I’ve been avoiding blogging. That’s really nothing new for me, but that has meant that I haven’t delivered on the promise I made a while back to “tell-all” about my various travels over the summer. I think I’ve been neglecting this last post in the summer retrospective because it was the most personal of the trips, and I don’t do “personal” very well. But a promise is a promise, so here goes.
While the backpacking trip finished up in grand style, the transition back to normal life in Arkansas is always a bit rough. It didn’t really matter though, because I knew that normal was going to be short-lived.
You see, I was going home.
Mind you, not my home in Arkansas… but my childhood home a short drive south of San Francisco. And I was going alone. I don’t remember the last time I went anywhere alone. When I go somewhere, I am either accompanied by several dozen middle/high school students or with one (or more) of my family members in tow. Never alone.
The main purpose of the trip was to attend the ten-year anniversary memorial celebration of my father and sister’s passing. No, having a ten-year anniversary celebration for the death of loved ones isn’t a normal thing in my family. But like I said, we left “normal” back in Arkansas.
If we are going to get anywhere with this post, you will need some more of the back story. My father’s name is Kobun Chino Otogawa. He was a Zen Bhuddist priest, and while I don’t think making comparisons is a very Zen thing to do, he was a fairly prominent figure in the U.S. Buddhist community. Ten years ago while vacationing in Switzerland he drowned in a pond while trying save my half-sister, Maya, who had fallen in. After their deaths, there was an intimate funeral service in Switzerland followed by a number of memorials in the States. Except for their funeral in Switzerland, I didn’t attend any of them.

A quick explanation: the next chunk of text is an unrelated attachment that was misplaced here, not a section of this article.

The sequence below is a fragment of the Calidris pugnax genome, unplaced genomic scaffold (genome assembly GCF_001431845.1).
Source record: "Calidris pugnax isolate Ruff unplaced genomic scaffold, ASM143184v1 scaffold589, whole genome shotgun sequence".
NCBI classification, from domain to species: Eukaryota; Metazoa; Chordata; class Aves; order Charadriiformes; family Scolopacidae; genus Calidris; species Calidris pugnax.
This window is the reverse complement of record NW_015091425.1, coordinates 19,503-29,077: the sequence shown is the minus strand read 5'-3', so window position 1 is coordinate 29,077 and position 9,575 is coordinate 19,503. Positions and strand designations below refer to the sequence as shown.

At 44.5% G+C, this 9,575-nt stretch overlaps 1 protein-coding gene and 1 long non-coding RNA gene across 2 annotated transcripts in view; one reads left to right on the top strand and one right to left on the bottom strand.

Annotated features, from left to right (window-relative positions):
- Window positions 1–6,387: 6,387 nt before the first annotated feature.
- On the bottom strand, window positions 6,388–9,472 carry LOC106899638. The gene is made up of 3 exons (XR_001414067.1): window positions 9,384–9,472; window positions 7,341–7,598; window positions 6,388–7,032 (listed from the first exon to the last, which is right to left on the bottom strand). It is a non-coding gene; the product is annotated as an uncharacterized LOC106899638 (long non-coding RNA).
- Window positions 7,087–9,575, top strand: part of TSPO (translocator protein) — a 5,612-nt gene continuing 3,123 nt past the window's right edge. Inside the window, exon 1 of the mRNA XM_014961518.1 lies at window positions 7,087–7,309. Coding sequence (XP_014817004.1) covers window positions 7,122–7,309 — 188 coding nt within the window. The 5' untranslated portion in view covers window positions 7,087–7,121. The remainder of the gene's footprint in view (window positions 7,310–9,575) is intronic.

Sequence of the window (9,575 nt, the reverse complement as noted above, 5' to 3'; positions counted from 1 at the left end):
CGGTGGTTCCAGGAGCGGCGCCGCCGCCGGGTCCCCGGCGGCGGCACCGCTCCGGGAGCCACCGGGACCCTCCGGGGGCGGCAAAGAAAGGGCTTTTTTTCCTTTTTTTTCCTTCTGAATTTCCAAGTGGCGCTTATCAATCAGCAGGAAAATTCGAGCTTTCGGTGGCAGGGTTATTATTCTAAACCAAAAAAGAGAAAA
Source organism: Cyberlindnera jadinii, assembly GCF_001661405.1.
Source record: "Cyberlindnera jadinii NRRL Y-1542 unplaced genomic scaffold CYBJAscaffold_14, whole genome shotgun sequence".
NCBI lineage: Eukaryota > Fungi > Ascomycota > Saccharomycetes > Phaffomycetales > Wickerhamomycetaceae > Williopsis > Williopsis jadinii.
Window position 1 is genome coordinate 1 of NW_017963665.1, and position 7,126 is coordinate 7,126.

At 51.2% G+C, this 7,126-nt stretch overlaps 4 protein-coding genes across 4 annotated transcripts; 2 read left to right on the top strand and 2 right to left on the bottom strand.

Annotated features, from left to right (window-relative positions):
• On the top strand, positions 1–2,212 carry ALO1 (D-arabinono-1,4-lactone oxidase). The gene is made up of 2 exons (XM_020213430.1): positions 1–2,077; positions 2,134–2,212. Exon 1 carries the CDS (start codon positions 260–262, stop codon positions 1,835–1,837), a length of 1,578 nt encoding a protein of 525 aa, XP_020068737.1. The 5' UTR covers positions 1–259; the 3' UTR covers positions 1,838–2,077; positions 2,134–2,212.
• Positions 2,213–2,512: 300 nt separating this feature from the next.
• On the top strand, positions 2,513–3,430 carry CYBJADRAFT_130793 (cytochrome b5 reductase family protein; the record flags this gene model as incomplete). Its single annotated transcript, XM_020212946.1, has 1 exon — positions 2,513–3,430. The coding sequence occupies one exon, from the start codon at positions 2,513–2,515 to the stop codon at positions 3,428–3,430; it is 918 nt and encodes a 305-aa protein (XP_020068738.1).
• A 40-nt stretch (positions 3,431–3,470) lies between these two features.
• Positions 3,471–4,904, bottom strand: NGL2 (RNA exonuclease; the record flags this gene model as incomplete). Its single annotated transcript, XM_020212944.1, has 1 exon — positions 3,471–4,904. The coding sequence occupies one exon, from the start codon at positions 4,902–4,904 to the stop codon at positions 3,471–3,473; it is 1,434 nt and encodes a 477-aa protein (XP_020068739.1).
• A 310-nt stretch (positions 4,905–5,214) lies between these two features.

While there were numerous factors that kept me from attending them – new home, new job, family demands, time constraints, money – honestly, the biggest obstacle between me and my participation in these memorials wasn’t any of those things. The barrier wasn’t something outside of me, but rather it was me.
When I made a commitment to follow Christ several years ago, for whatever reason I felt that I needed to make a clean break with my past. And I did need to. There was much about my life that wasn’t good. I had some bad patterns of thinking, behaving, and relating. Those needed to go.
But I’ve been beginning to see that maybe too much was lost in the “putting off of the old self.” Attending this ten-year memorial was small step in trying to retrieve some of what was lost.
I think that’s probably enough for one post. I’ll come back to this over the next couple days.